To learn how we measure ripple, please click here.
The following table includes the ripple levels we measured on the rails of the be quiet! Dark Power P11-1200 unit. The limits, according to the ATX specification, are 120mV (+12V) and 50mV (5V, 3.3V and 5VSB).
|10% Load||7.0 mV||4.9 mV||9.0 mV||9.7 mV||Pass|
|20% Load||48.3 mV||8.5 mV||10.1 mV||12.5 mV||Pass|
|30% Load||27.5 mV||7.2 mV||11.0 mV||14.0 mV||Pass|
|40% Load||23.0 mV||7.8 mV||11.1 mV||16.1 mV||Pass|
|50% Load||24.1 mV||9.7 mV||12.2 mV||19.2 mV||Pass|
|60% Load||30.6 mV||10.2 mV||12.2 mV||24.0 mV||Pass|
|70% Load||27.3 mV||11.2 mV||13.5 mV||26.2 mV||Pass|
|80% Load||22.8 mV||12.7 mV||14.3 mV||32.5 mV||Pass|
|90% Load||23.0 mV||13.2 mV||14.7 mV||34.1 mV||Pass|
|100% Load||23.3 mV||15.0 mV||17.2 mV||34.5 mV||Pass|
|110% Load||25.2 mV||15.4 mV||17.5 mV||35.4 mV||Pass|
|Crossload 1||41.5 mV||9.5 mV||15.1 mV||14.4 mV||Pass|
|Crossload 2||23.2 mV||12.3 mV||14.1 mV||25.0 mV||Pass|
Ripple suppression is very good on all rails except the 5VSB, where it is satisfactory at 35.4 mV at 100 percent load; however, we would like ripple suppression to be below 30 mV in all tests. We should stress that ripple suppression on the 5VSB rail isn't as critical as it is on the rest of the rails, so 35 mV of ripple won't cause any problems and is absolutely fine. But if be quiet! wants to beat its competition in this area, the company should offer even better ripple suppression at 5VSB.
Ripple Oscilloscope Screenshots
The following oscilloscope screenshots illustrate the AC ripple and noise registered on the main rails (+12V, 5V, 3.3V and 5VSB). The bigger the fluctuations on the screen, the bigger the ripple and noise were. We set 0.01V/Div (each vertical division/box equals 0.01V) as the standard for all measurements.
And those computers spend most of the time running at 50/100 w, where even this unit efficiency is poor.
Good review, anyway, but I think that Tomshardware should focus on units that readers are more probable to buy. That info is more useful.
Why you need 1200 W? What are you running?
Just because it's rated for 1200W doesn't mean you're drawing 1200W from the wall. The PSU in the article is a 1200W PSU so it makes sense to compare the two.
Power supplies are more efficient and put off less heat when they're not near their maximum load. If your system draws 500W you don't want to use a 550W PSU, you would be straining the PSU. SLI/CrossFire builds with multiple graphic processors can achieve a power draw of over 750W on the PCI Express rails alone!
I don't have a use for 1200W, but that wouldn't stop me from paying extra for better components, efficiency, and reduced noise.
It is absolutely true that power supplies are usually at their best efficiency around 50% of their maximum load, but that doesn't necessarily mean a smaller PSU is better. An AX1500 can peak at ~94% 12V efficiency, which is really good, but even at 300W it's still producing 91% efficiency, and over 90% at 150W.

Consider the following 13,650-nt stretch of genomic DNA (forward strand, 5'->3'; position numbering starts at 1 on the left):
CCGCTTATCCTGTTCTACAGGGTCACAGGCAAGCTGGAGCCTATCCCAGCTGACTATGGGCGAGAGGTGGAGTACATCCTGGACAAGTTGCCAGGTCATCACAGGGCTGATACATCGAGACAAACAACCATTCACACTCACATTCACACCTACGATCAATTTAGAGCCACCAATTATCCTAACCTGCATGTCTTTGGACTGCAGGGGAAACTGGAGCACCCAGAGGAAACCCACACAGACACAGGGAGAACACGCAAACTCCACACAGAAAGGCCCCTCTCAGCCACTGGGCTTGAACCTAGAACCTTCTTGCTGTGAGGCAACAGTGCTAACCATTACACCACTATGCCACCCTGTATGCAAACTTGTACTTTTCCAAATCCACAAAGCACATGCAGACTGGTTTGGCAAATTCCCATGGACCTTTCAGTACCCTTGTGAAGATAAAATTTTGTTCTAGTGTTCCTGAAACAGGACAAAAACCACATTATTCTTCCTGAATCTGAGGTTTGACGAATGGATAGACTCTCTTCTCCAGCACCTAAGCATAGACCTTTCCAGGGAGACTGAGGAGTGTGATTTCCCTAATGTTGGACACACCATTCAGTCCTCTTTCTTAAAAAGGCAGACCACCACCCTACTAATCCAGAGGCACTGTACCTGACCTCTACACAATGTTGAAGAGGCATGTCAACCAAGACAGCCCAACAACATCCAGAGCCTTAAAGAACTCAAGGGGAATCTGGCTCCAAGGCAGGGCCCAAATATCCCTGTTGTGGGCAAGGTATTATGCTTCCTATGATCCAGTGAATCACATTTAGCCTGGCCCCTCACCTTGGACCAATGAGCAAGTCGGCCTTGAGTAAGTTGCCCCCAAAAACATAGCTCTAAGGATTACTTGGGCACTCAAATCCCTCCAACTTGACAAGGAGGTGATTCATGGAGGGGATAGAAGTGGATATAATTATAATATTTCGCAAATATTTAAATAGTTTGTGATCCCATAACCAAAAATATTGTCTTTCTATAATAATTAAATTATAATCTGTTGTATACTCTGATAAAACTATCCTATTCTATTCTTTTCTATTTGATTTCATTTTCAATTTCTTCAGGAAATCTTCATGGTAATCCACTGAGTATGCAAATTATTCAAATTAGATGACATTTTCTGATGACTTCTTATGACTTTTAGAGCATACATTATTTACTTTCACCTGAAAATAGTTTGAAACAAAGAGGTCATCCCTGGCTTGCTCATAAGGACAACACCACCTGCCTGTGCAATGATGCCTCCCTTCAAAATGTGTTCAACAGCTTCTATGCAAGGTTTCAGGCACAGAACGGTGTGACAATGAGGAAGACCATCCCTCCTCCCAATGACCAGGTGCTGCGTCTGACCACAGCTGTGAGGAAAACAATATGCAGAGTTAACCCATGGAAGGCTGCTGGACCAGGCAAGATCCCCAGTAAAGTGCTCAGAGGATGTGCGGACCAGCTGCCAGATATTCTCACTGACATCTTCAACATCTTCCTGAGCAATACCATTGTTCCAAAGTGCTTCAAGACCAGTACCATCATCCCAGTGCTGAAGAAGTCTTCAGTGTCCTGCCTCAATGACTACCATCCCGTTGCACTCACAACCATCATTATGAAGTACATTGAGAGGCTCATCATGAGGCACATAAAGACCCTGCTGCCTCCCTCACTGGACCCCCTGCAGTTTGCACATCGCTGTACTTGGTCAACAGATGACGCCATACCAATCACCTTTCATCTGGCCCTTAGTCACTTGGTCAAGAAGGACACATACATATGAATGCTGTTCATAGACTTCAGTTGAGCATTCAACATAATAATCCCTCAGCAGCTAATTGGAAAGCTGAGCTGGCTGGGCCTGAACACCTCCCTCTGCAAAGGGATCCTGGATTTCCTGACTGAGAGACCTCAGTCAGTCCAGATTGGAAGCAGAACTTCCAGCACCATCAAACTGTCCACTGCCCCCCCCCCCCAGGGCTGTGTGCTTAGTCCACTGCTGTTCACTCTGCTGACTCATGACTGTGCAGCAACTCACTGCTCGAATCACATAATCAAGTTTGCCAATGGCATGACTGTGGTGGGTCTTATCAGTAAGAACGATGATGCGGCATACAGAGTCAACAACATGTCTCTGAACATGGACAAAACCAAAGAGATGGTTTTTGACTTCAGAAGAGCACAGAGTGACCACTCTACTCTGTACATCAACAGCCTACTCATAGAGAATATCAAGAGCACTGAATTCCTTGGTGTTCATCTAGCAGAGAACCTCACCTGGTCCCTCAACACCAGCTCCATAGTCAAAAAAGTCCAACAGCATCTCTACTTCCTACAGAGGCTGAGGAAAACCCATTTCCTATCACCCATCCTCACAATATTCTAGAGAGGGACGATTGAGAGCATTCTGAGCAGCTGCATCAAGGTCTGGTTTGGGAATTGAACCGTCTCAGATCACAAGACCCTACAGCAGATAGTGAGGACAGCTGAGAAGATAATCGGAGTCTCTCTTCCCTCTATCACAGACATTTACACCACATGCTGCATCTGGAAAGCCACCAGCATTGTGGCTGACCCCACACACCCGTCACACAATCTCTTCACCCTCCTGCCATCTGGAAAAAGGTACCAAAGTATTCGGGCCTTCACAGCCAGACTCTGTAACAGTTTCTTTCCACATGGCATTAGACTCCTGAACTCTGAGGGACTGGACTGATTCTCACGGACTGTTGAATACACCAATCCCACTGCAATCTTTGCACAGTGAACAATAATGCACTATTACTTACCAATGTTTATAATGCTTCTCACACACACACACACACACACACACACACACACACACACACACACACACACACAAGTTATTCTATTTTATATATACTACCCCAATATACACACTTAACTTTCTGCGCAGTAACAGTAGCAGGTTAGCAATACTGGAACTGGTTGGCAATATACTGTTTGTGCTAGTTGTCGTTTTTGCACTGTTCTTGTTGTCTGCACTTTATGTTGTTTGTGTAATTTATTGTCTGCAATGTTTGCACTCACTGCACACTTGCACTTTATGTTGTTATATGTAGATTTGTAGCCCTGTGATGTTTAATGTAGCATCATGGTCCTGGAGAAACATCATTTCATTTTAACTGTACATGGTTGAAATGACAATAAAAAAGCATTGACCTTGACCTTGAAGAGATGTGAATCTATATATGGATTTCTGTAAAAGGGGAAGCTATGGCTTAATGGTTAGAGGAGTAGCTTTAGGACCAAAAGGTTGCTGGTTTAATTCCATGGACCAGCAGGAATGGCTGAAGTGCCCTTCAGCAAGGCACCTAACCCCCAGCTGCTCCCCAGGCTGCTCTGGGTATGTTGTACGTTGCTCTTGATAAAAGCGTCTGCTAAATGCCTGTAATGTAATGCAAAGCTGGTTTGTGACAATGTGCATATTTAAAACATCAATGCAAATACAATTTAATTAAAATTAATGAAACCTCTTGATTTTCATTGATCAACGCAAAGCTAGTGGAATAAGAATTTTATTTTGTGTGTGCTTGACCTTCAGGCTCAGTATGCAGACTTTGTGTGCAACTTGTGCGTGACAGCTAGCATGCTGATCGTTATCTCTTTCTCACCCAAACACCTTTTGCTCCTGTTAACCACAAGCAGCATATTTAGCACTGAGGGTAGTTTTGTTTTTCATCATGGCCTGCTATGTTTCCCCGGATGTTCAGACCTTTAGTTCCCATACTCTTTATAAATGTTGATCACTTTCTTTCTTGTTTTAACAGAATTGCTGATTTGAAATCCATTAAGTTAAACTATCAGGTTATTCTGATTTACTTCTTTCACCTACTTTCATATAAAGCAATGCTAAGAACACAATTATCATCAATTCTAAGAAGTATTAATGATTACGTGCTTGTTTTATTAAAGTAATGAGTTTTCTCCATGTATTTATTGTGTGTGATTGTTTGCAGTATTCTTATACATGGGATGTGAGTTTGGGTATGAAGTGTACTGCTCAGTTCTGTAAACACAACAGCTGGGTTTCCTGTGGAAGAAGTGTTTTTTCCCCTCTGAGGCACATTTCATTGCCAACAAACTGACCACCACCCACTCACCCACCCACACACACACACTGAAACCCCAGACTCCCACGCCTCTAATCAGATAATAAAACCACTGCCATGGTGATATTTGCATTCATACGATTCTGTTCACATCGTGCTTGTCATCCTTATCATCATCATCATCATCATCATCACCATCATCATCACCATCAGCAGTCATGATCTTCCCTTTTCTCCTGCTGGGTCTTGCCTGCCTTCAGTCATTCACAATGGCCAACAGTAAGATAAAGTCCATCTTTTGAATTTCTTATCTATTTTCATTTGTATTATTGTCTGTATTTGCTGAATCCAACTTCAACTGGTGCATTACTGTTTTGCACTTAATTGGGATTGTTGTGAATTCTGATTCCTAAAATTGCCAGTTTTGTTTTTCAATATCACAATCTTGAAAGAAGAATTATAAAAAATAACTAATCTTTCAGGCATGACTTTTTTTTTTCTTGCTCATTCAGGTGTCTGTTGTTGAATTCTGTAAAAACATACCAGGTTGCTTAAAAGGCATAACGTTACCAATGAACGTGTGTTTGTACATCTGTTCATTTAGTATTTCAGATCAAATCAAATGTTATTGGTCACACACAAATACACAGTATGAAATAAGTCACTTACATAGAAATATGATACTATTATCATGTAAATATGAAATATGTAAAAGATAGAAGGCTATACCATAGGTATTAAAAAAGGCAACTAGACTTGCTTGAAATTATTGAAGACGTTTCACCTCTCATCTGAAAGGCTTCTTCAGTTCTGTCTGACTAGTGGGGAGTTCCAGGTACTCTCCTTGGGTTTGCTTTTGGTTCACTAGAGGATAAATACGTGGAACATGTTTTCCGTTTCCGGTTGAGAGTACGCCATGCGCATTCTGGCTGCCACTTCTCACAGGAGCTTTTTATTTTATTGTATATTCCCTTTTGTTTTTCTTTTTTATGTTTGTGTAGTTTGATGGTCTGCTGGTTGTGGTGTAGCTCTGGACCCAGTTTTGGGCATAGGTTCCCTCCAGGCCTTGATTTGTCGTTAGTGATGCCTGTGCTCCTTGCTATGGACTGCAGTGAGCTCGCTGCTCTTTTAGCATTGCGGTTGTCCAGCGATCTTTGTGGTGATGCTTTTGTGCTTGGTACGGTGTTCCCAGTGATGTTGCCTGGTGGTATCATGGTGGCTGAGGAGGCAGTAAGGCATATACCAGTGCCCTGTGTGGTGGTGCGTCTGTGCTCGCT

Be that as it may it's important to look at all of the factors. Amperage, Ripple, Efficiency, Hold-up, etc. Most important of all of course is build integrity and architecture. The best PSUs do have high loads, because well, they can handle it. They'll also last longer at any load.
An average load for an i7 user with a single high-powered video card is ~350W (gaming), a 980ti under maximum stress can be a 300-350W draw alone, bringing that up to a potential ~550W. In this scenario an RM750X is gold rated and will perform better than a Supernova P2 650W which is platinum rated. Both are extraordinary power supplies and I'd use either one. My point is, maximum load shouldn't matter. If a power supply meets more than your demands consider that a good thing. Most people aren't going to buy these PSUs unless they have a use for them because there's other options available.
The Dark Power Pro 11 in this article retains >90% efficiency from 200W-800W, which is a wide range, and your system load would want to fall between that range to be in the "sweet spot." A smaller PSU has a much smaller "sweet spot," but it could prove to be better.
All switching power supplies decrease their efficiencies as their load decreases, typically starting at or near 50% load and often rapidly decreasing efficiencies as their load falls below 20%.
For desktop systems, unless you run a distributed computation project in the background, 80-95% of the time the system is powered on, the system is idle or near-idle. In my limited testing a desktop system likely draws 50-100W at idle, so with a 1000W power supply it's operating at 5-10% load, and thus at its worst efficiencies.
With Haswell and newer consumer Intel's CPUs maxing out at 145W (I believe) at stock frequencies, and most video cards needing under 200-250 W maximum (980Ti 250W), a system with a single GPU rarely needs more then 600W.
Specifying the PS for 50% load (for maximum efficiency) to match the maximum load the system is actually capable of drawing is a poor efficiency trade-off, as the system will spend the majority of time time at under 20% utilization, at its worst efficiency, that the few percentage points of increased efficiency (at 50% load versus moderately higher loads) will result in a net lost.
Edited: Clarify first paragraph
Yes but titanium efficiency PSUs retain 90% efficiency at a 10% load and platinum achieve at least 90% efficiency at 20% load. See: https://en.wikipedia.org/wiki/80_Plus
If the components are good they'll be able to handle a large load. There's no such thing as a good PSU that can't handle a large load. Most platinum PSUs can handle well over what they're rated for.